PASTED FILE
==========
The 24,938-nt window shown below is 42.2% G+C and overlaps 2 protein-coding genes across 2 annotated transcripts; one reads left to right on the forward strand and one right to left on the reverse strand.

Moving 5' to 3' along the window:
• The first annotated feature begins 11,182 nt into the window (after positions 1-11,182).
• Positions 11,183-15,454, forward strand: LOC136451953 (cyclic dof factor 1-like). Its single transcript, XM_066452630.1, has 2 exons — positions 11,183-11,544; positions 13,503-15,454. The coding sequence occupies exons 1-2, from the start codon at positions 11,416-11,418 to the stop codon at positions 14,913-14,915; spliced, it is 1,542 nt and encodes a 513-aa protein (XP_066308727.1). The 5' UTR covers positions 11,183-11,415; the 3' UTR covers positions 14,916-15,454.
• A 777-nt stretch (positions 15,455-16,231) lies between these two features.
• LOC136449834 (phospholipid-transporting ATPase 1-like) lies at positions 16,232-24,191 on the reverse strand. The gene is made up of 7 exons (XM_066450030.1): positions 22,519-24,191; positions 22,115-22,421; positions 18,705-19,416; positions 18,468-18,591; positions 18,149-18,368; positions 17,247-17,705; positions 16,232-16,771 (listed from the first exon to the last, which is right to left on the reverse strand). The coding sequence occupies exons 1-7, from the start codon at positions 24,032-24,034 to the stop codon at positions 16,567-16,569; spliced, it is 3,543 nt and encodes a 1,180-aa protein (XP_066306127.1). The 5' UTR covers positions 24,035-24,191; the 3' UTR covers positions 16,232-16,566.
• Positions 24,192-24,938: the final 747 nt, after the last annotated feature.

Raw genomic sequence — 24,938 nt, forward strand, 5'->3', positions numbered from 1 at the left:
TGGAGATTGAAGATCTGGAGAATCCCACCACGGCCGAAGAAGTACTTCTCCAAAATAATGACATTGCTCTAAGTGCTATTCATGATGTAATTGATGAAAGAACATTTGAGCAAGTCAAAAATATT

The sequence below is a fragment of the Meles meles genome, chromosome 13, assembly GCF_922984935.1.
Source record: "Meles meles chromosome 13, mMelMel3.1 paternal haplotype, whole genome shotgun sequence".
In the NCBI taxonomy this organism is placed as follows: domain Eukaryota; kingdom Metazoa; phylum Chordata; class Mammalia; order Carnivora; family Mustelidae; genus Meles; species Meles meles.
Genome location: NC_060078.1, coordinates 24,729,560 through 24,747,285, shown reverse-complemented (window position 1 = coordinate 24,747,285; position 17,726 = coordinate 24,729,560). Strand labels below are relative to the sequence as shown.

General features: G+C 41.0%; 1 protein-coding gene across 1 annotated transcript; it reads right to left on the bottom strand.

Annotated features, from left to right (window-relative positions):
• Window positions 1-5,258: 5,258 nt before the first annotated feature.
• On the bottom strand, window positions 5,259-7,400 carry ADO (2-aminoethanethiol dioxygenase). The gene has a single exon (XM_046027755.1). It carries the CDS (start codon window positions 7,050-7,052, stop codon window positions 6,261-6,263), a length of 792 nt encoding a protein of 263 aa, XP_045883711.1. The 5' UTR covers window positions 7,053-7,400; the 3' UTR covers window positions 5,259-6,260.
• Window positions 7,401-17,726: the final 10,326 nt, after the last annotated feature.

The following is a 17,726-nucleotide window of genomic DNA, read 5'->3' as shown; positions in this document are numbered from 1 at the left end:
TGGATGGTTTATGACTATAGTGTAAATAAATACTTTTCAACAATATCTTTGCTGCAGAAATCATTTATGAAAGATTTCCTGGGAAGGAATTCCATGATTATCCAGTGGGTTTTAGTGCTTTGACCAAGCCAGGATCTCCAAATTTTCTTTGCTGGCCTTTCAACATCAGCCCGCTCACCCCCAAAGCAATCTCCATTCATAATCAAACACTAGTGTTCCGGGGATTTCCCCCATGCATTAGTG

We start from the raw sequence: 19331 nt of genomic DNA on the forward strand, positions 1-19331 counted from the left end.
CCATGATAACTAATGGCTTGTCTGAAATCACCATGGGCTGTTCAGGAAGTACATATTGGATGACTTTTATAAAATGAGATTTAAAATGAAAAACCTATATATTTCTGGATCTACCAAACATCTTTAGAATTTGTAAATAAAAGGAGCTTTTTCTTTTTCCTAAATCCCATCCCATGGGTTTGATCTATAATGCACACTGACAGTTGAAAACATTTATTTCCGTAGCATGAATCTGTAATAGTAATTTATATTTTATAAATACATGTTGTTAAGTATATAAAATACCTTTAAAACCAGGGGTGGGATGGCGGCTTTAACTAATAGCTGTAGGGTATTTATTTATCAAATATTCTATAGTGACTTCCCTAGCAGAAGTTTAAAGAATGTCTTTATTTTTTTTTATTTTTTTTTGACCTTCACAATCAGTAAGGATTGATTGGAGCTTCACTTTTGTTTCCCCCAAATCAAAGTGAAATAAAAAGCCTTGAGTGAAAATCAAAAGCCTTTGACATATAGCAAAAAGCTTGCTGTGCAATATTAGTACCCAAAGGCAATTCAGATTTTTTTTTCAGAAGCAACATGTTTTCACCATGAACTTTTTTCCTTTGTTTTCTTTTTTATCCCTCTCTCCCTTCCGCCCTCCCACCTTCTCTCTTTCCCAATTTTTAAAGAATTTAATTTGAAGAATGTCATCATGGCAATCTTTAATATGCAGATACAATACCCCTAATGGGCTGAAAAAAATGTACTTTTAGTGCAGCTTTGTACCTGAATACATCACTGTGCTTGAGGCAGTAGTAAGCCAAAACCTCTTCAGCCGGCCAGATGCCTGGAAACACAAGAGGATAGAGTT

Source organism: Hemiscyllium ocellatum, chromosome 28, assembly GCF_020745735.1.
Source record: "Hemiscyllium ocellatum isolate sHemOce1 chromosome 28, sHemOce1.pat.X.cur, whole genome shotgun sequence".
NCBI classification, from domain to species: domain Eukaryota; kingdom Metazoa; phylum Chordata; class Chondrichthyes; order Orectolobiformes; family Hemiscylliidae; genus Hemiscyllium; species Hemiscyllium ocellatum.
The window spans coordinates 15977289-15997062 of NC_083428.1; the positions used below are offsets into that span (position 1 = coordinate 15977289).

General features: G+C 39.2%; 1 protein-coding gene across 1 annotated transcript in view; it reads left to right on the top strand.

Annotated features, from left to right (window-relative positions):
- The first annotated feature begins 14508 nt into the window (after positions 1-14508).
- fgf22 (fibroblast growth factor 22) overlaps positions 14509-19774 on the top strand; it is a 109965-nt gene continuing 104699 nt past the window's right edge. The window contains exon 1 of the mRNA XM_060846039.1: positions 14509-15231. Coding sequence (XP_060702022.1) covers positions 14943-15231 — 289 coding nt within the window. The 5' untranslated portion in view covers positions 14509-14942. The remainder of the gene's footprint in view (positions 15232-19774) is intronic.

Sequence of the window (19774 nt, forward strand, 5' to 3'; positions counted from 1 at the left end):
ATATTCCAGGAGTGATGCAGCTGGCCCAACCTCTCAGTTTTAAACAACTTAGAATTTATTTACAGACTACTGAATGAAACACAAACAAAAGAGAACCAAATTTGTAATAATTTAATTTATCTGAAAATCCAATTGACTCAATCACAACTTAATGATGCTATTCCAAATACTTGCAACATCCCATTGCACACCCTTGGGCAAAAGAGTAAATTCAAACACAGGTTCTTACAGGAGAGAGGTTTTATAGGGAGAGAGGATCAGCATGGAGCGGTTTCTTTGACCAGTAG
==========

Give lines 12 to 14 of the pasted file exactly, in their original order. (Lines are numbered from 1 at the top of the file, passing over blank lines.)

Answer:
In the NCBI taxonomy this organism is placed as follows: domain Eukaryota; kingdom Metazoa; phylum Chordata; class Mammalia; order Carnivora; family Mustelidae; genus Meles; species Meles meles.
Genome location: NC_060078.1, coordinates 24,729,560 through 24,747,285, shown reverse-complemented (window position 1 = coordinate 24,747,285; position 17,726 = coordinate 24,729,560). Strand labels below are relative to the sequence as shown.

General features: G+C 41.0%; 1 protein-coding gene across 1 annotated transcript; it reads right to left on the bottom strand.